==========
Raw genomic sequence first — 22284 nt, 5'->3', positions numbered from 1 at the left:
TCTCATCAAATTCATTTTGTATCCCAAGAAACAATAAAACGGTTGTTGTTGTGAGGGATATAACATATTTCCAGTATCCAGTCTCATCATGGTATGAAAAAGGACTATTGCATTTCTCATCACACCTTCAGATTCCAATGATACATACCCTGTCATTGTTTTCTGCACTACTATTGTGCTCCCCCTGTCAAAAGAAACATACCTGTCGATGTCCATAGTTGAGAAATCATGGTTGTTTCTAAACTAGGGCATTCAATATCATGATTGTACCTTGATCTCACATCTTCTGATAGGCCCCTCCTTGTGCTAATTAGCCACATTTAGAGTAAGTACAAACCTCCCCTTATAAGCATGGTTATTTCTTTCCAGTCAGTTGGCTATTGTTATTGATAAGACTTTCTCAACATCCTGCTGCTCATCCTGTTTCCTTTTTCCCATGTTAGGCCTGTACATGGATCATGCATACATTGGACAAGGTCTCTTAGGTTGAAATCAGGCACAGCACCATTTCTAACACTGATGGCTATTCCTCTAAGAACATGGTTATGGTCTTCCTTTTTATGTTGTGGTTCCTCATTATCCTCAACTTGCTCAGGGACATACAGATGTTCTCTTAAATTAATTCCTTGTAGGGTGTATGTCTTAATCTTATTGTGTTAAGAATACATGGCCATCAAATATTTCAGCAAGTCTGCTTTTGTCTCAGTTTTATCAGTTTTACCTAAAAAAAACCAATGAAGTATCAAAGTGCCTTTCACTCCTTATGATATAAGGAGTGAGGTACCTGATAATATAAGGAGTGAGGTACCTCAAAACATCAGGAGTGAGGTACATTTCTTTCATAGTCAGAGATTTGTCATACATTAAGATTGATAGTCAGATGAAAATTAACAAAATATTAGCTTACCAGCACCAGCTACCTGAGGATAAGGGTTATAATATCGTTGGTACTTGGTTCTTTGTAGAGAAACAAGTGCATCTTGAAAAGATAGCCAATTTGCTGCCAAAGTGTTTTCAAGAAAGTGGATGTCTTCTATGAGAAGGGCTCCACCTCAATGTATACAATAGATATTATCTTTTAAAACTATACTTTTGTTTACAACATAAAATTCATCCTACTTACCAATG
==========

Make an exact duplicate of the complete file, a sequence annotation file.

Raw genomic sequence first — 22284 nt, 5'->3', positions numbered from 1 at the left:
TCTCATCAAATTCATTTTGTATCCCAAGAAACAATAAAACGGTTGTTGTTGTGAGGGATATAACATATTTCCAGTATCCAGTCTCATCATGGTATGAAAAAGGACTATTGCATTTCTCATCACACCTTCAGATTCCAATGATACATACCCTGTCATTGTTTTCTGCACTACTATTGTGCTCCCCCTGTCAAAAGAAACATACCTGTCGATGTCCATAGTTGAGAAATCATGGTTGTTTCTAAACTAGGGCATTCAATATCATGATTGTACCTTGATCTCACATCTTCTGATAGGCCCCTCCTTGTGCTAATTAGCCACATTTAGAGTAAGTACAAACCTCCCCTTATAAGCATGGTTATTTCTTTCCAGTCAGTTGGCTATTGTTATTGATAAGACTTTCTCAACATCCTGCTGCTCATCCTGTTTCCTTTTTCCCATGTTAGGCCTGTACATGGATCATGCATACATTGGACAAGGTCTCTTAGGTTGAAATCAGGCACAGCACCATTTCTAACACTGATGGCTATTCCTCTAAGAACATGGTTATGGTCTTCCTTTTTATGTTGTGGTTCCTCATTATCCTCAACTTGCTCAGGGACATACAGATGTTCTCTTAAATTAATTCCTTGTAGGGTGTATGTCTTAATCTTATTGTGTTAAGAATACATGGCCATCAAATATTTCAGCAAGTCTGCTTTTGTCTCAGTTTTATCAGTTTTACCTAAAAAAAACCAATGAAGTATCAAAGTGCCTTTCACTCCTTATGATATAAGGAGTGAGGTACCTGATAATATAAGGAGTGAGGTACCTCAAAACATCAGGAGTGAGGTACATTTCTTTCATAGTCAGAGATTTGTCATACATTAAGATTGATAGTCAGATGAAAATTAACAAAATATTAGCTTACCAGCACCAGCTACCTGAGGATAAGGGTTATAATATCGTTGGTACTTGGTTCTTTGTAGAGAAACAAGTGCATCTTGAAAAGATAGCCAATTTGCTGCCAAAGTGTTTTCAAGAAAGTGGATGTCTTCTATGAGAAGGGCTCCACCTCAATGTATACAATAGATATTATCTTTTAAAACTATACTTTTGTTTACAACATAAAATTCATCCTACTTACCAATG